The first step is to realize that many young children are not comfortable sitting for long periods of time in front of a computer. That is why you should keep your sessions pretty brief. Kids also need to see results very quickly or they will become bored (or perhaps lose focus on the task), so do not take on big projects and do things in baby steps where results are quickly obvious. Also, keep in mind that some kids simply won’t resonate with coding and you have to let them quit. If you force them to continue, then later in life when they are more sedate (their teenage years), they will be soured on the idea of coding. With those snippets of advice out of the way, here are a few new ways to teach coding to kids.
Try Coding Games
If you're looking for a fun way to teach coding to kids, why not try coding games? From digital challenges such as programming robots or designing virtual worlds to classic board games that teach the fundamentals of computer science, these engaging games are a great way to teach coding in an enjoyable environment.
However, don’t opt for stand-alone apps that offer coding games. You need a more rounded experience. You also need something that teaches as much as it entertains. This is because the kids will naturally gravitate to the fun parts of the game and will stop absorbing information. Modern apps are looking to make money, so singular coding apps are often heavy on fun and light on actual learning.
Instead, you need coding games from online courses. That way, there is a meaning and purpose behind each game. The online courses you find are all structured in their own way, but for example, you may find a course that teaches a certain principle and then offer the kids a game based on that principle.
Try To Diversify Rote Memorization
Usually, we remember the things we are supposed to memorize because we use them frequently. For example, you know where and when to end with a semi-colon because you often use it. However, when you teach kids, especially in short sessions, they are not using principles repeatedly with enough regularity to learn them (at least not in the beginning).
Try to diversify how your kids learn these things. Thankfully, there are things like WhatsApp and other messaging services that allow you to play around with the things your kids should remember. For example, when you give your kids a list of things to do, format them in code. When you give your kids instructions through their phones, give them logic coding (like telling them they can have popcorn IF they clean their rooms).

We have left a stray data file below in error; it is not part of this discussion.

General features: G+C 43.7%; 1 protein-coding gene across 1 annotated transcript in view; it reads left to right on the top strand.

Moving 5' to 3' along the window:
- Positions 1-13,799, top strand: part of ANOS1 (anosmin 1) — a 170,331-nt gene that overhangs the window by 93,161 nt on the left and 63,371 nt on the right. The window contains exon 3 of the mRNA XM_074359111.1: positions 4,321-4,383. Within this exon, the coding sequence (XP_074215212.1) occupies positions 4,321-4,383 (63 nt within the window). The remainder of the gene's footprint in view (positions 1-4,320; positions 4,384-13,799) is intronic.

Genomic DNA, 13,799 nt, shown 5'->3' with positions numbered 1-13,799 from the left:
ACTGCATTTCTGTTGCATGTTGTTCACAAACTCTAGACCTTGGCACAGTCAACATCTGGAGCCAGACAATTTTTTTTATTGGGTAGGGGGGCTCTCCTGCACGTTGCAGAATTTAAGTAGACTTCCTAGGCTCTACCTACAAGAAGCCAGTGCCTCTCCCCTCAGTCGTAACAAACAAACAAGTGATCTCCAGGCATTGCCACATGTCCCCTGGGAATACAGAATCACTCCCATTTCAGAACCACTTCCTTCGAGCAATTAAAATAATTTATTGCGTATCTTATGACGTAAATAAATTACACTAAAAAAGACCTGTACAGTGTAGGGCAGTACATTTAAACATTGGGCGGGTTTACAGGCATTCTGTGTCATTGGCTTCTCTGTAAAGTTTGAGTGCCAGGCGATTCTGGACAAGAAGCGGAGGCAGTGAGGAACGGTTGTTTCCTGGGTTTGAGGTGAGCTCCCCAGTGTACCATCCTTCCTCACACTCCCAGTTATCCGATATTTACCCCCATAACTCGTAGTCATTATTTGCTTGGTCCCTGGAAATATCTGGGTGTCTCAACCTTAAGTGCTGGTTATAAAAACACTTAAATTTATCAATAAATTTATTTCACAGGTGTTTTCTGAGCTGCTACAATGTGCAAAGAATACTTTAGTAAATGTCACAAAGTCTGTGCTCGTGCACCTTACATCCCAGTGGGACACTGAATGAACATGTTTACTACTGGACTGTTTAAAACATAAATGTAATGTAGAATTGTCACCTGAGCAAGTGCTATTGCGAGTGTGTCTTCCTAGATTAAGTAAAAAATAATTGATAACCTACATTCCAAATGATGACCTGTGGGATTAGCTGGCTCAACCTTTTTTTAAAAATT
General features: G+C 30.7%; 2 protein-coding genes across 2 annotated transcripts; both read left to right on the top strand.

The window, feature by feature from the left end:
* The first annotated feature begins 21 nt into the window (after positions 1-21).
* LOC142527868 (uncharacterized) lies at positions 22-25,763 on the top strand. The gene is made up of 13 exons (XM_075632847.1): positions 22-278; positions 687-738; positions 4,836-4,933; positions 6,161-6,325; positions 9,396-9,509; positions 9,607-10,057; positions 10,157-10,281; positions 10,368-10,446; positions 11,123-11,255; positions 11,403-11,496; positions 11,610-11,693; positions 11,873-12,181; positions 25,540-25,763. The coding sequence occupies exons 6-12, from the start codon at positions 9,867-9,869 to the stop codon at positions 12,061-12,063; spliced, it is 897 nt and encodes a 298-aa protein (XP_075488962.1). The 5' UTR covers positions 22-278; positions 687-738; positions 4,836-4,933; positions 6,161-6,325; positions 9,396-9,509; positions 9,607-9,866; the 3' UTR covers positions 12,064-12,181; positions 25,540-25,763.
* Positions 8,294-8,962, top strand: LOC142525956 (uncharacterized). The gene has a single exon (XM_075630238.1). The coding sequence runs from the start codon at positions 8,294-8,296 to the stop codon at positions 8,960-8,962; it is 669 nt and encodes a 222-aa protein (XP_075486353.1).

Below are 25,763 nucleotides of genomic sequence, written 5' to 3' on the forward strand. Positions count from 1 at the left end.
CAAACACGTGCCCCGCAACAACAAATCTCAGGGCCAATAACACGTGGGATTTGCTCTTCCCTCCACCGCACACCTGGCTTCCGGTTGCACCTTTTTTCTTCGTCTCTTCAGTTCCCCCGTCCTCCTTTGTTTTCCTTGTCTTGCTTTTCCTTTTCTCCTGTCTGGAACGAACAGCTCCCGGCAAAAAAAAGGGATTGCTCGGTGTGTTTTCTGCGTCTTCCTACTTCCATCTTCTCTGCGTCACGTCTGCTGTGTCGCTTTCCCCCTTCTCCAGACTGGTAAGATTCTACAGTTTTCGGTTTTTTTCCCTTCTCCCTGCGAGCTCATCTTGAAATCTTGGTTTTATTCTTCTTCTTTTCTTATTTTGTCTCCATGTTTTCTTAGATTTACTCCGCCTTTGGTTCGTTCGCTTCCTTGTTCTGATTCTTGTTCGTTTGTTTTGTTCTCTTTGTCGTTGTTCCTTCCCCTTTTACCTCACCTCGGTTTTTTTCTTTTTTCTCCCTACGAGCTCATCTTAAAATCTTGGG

Diversify in whatever creative ways you can think of. If you write something on the family whiteboard or digital sign, and your kids have a response, then have them place a hashtag before their response if it doesn't affect the primary goal of the task (aka, commenting out the comment as with HTML coding).
Getting The Parents Involved
There are times when kids will undertake even the most boring tasks if their parents are involved. We have all seen the kids on the street. Their dad is screwing nails into the fence while the kid is helping by diligently smashing rocks with a hammer.
Getting the parents involved is a good start but taking on projects together is an even better way to drive engagement. Taking on a project often involves having the child know at least a bit about coding before starting, but it only takes a little learning before children and their parents can take on simple projects with simple objectives.
Recap Before Every Session
This is vitally important, especially during the first year of teaching. The kid will forget almost everything you teach, and they will forget every single time. Yet, if you give them a quick refresher and a quick recap before each session, they will pick it up and start moving forwards much faster.
A refresher is almost like giving the course basics again but doing it in a very brief manner. It assumes that somewhere in the child’s mind, they have understood the concepts, but they have forgotten the specifics (which we are all guilty of even in our adult lives). A recap is slightly different. That is where you go over the things you were doing in just the last session, hopefully with the goal of progressing forwards into the next lesson. Your current lesson may not even relate to the last lesson, but a quick recap will help solidify the knowledge in the child’s head.
If you give your refreshers and recaps and your kid remembers the stuff from last time, it doesn't mean you should stop giving them. Oddly, it probably means that your teaching methods are working and that you should keep them up.
If your kid is exceptional and knows everything you mention in your refreshers and recaps, try turning them into a test/game. Ask your kid to complete sentences, and have your kid become the teacher from time to time to teach you what was taught in the last session.